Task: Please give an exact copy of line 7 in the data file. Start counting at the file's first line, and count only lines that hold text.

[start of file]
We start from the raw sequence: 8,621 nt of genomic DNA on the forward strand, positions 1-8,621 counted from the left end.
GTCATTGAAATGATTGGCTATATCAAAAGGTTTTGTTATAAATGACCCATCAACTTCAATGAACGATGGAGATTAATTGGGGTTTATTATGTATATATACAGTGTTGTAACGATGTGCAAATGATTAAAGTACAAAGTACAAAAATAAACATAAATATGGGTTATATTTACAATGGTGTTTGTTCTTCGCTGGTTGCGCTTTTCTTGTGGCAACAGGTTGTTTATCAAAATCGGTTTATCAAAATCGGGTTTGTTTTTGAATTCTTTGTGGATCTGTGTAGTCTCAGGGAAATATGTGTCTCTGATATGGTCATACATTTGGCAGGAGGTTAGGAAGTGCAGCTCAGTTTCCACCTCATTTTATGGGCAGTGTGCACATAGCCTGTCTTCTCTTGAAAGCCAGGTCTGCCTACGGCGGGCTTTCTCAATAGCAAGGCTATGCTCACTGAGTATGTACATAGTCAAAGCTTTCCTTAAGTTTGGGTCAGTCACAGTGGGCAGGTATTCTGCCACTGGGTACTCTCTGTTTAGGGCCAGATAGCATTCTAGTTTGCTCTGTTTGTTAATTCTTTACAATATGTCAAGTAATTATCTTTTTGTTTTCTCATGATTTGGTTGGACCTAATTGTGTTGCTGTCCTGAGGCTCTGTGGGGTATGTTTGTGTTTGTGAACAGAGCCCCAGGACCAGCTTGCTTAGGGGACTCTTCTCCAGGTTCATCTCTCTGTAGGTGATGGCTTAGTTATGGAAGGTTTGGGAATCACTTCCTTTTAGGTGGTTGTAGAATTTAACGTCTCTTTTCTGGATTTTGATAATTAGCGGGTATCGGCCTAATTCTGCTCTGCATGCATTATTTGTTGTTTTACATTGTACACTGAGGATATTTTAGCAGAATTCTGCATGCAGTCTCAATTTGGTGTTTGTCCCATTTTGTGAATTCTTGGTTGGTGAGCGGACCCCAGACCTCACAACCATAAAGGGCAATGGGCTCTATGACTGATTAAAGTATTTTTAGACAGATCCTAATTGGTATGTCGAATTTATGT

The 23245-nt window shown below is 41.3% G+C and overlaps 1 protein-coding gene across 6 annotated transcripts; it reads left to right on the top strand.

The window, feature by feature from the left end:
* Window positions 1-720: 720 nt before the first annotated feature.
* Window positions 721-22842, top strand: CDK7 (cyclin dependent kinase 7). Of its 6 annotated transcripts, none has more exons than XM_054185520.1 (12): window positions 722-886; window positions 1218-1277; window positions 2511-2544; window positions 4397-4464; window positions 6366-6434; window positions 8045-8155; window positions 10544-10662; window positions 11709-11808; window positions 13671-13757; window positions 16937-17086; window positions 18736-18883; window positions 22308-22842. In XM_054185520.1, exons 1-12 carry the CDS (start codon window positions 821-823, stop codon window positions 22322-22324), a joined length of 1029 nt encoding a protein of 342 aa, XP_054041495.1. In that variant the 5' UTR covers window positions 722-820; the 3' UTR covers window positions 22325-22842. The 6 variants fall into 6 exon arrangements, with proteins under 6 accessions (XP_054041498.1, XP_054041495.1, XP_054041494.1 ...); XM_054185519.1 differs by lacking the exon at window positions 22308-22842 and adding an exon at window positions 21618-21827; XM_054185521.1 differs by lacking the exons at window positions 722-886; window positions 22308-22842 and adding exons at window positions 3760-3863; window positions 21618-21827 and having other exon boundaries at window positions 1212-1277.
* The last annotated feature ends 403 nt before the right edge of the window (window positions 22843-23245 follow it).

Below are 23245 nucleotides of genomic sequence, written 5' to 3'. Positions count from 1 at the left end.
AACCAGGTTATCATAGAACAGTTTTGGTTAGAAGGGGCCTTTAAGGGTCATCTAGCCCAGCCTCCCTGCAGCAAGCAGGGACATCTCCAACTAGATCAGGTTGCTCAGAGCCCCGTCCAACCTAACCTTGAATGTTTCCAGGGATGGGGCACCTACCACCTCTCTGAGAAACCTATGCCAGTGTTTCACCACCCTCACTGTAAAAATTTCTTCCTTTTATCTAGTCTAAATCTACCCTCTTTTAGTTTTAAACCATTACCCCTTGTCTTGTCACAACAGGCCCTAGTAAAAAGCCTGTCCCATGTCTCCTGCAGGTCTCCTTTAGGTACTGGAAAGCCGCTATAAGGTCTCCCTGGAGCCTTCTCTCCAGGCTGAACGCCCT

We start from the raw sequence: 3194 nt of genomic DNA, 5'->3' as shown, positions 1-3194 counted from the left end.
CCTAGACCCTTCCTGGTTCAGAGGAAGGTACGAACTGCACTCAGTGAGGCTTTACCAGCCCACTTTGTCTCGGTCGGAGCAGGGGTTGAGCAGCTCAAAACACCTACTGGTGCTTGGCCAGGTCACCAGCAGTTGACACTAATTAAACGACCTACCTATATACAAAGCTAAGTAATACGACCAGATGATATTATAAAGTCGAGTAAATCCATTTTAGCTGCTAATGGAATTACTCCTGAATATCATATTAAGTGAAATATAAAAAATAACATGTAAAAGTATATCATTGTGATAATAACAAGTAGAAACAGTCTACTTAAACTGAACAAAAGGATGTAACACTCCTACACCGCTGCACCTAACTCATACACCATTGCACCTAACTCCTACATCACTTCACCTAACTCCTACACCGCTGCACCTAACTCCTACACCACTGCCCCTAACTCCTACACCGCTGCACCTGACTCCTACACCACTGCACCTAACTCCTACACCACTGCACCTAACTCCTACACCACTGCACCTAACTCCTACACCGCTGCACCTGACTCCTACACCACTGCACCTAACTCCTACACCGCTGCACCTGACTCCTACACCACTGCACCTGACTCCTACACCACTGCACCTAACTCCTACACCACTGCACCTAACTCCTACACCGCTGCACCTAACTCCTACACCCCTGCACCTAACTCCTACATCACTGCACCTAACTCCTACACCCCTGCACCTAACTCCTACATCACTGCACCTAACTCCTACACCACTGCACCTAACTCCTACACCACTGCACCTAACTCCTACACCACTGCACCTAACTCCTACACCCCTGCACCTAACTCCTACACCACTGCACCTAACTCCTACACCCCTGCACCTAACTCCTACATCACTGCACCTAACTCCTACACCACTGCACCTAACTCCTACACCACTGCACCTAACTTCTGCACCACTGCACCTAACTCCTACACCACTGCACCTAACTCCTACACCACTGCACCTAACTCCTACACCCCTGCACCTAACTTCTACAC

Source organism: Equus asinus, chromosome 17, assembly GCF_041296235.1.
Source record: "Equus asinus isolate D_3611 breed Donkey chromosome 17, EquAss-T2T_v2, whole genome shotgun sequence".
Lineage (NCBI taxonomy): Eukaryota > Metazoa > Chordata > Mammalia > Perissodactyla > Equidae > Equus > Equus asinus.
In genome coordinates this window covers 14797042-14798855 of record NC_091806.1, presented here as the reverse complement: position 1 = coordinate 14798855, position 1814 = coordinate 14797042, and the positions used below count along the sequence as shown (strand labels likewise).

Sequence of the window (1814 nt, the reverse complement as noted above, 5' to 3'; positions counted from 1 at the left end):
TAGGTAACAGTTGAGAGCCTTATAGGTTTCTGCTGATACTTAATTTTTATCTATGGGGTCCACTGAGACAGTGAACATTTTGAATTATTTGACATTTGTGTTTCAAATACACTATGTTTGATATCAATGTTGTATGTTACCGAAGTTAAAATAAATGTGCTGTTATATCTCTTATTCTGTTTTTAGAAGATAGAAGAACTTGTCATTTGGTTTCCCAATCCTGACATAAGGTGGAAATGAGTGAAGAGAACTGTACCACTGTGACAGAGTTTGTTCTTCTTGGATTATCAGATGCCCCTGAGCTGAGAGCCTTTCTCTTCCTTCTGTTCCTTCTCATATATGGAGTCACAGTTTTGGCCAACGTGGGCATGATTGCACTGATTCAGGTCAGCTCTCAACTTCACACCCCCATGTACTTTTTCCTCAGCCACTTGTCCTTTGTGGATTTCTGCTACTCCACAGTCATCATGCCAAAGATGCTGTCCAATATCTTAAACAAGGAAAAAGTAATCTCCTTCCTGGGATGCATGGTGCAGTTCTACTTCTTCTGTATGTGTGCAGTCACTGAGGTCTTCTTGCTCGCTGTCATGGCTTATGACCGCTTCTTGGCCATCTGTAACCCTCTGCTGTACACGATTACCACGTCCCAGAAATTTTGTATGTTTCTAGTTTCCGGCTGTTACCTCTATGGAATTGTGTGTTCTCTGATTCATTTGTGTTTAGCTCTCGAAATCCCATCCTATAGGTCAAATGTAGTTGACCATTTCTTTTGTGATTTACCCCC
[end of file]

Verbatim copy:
* The last annotated feature ends 403 nt before the right edge of the window (window positions 22843-23245 follow it).